Congress trying to restrict Twitter, Qik, and other social media sites’ usage by Representatives?

Ok. I saw a little bit of this break earlier today, but I’m just now catching up. I guess the word got out that John Culberson and Tim Ryan are using Twitter, Qik, and other socnets to interact in near real time with their constituents. Now apparently, there is a growing uproar of objection to using Twitter, Qik, and other social media outlets by representatives in Congress

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No more live Qk videos - no more live Tweets from the House floor or anywhere in the Capitol - no more www communication w/o prior approval

about 19 hours ago
from web



Rep. Culberson just sent a series of messages on Twitter indicating that the Democratic House Leadership is requiring that he submit each message for approval prior to posting. This move apparently invokes a little-known broader regulation that all Member communications posted on any public social networking site receive prior approval.

House Leadership Moves to Silence Twittering Members

Monday, July 7, 2008

Summize purchase

Rumors are circulating on Twitter that Twitter has purchased Summize. This would certainly make sense from a way to integrate enhanced search in twitter.

Found the rumor on Eiso Kant's blog, and it apparently originated with Josh Chandler on his blog. no confirmation yet from any of the big boys, Techcrunch, Mashable, Readwriteweb or the participant's themselves.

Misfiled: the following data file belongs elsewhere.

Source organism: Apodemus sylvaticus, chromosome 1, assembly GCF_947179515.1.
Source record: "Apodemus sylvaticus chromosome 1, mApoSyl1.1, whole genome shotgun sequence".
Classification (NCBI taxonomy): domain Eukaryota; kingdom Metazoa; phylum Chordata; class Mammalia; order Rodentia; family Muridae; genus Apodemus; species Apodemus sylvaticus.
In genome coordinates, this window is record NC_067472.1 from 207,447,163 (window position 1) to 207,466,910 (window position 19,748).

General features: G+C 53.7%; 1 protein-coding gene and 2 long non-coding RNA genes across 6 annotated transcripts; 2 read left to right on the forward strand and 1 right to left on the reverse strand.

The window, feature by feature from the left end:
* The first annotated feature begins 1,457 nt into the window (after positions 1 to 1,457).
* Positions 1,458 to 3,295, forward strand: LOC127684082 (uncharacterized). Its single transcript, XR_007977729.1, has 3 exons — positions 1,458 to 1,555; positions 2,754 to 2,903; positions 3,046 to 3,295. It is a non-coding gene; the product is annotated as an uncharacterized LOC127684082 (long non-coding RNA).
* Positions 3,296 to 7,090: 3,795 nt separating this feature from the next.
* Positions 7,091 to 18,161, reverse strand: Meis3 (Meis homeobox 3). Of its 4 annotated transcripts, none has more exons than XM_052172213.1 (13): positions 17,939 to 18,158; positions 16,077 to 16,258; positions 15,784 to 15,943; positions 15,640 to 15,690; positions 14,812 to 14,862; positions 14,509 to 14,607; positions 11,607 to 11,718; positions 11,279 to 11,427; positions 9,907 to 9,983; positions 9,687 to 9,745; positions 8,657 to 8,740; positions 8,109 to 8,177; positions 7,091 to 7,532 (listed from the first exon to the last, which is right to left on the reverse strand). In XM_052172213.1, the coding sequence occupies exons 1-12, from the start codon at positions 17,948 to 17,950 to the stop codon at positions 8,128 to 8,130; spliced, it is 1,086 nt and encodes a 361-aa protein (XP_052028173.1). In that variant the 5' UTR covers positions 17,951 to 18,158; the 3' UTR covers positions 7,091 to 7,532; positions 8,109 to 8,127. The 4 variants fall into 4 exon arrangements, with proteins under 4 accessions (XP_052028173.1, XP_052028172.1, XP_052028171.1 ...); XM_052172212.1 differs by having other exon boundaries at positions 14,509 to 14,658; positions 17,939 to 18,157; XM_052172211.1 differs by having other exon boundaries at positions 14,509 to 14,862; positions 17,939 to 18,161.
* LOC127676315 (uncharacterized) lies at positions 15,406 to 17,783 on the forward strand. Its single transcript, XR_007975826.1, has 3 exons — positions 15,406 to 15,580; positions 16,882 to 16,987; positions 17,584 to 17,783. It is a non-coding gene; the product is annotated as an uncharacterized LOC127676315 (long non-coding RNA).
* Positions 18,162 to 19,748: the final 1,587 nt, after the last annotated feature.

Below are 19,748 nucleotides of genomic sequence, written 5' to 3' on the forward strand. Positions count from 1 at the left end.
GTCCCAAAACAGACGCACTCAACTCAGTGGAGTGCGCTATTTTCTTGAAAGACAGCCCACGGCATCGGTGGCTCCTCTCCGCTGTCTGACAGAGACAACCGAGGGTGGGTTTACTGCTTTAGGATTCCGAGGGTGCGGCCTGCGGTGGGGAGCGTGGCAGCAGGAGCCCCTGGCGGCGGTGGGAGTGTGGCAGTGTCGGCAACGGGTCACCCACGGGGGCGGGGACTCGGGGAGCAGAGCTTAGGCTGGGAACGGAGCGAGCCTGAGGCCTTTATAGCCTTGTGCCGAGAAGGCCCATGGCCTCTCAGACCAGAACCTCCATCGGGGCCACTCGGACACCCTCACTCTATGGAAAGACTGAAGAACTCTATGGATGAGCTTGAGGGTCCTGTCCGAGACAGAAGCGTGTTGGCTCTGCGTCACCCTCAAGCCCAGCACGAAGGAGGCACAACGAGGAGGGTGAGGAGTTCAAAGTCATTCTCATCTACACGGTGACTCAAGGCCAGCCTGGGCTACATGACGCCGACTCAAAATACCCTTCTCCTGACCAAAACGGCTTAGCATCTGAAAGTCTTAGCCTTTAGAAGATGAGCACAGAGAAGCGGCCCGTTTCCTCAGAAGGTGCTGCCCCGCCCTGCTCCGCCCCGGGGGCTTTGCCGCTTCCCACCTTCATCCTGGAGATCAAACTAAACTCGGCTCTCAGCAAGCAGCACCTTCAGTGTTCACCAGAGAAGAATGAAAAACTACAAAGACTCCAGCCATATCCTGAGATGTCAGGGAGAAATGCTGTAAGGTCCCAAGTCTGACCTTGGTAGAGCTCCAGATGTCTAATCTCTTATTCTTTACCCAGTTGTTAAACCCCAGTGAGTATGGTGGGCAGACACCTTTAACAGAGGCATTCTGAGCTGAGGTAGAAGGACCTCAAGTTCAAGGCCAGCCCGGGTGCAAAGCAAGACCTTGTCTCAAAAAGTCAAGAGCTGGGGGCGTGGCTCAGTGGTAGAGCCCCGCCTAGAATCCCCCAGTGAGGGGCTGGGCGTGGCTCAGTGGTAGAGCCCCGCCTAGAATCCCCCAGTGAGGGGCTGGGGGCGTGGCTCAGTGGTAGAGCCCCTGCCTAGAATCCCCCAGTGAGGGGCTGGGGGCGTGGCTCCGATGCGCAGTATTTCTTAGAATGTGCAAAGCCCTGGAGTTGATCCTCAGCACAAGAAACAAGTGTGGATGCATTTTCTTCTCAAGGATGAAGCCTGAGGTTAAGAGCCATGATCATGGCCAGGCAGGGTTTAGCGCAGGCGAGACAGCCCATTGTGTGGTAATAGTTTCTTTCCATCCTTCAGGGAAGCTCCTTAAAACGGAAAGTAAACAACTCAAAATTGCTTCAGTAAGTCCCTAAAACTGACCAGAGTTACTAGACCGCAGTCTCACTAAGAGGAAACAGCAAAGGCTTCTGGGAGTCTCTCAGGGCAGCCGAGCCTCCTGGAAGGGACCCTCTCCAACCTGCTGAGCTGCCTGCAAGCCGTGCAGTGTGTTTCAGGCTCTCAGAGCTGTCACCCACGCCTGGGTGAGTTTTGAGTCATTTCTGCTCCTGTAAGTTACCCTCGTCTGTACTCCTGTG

Although some may question the timing of the acquisition, this seems to be a very logical fit as many people like Jeff Pulver have speculated recently.

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Conversational Search

Friday, July 4, 2008

Twitter humor 2

Here are some funny twitter images and jokes that I've collected over the last few weeks. Appropriate links/ sources are attached. Enjoy and have a Happy and safe 4th of July Holiday!

(participant in a candlelit vigil in front of a computer, to an onlooker) Twitter's down.

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10 Things My Wife and Twitter have in Common
Like my wife,

1. gets to hear all my random nonsensical ideas
2. is my obsession
3. is built on Ruby on Rails (um... nope, nevermind, that one doesn't work)

4. loves to converse
5. has fascinating, stimulating ideas
6. sometimes doesn't respond to me
7. sometimes looks like a whale (just kidding!)

8. is the subject of this blog post
9. has multiple personalities; some are fun, some are annoying, and some a bit scary
10. remembers all the dumb things I said years later (damn you, Summize, you're too good!)

Chris Thilk and David Griner started to create Social Media yellow and red cards for egregious behavior on Twitter.

Thursday, July 3, 2008

Twitter put to good use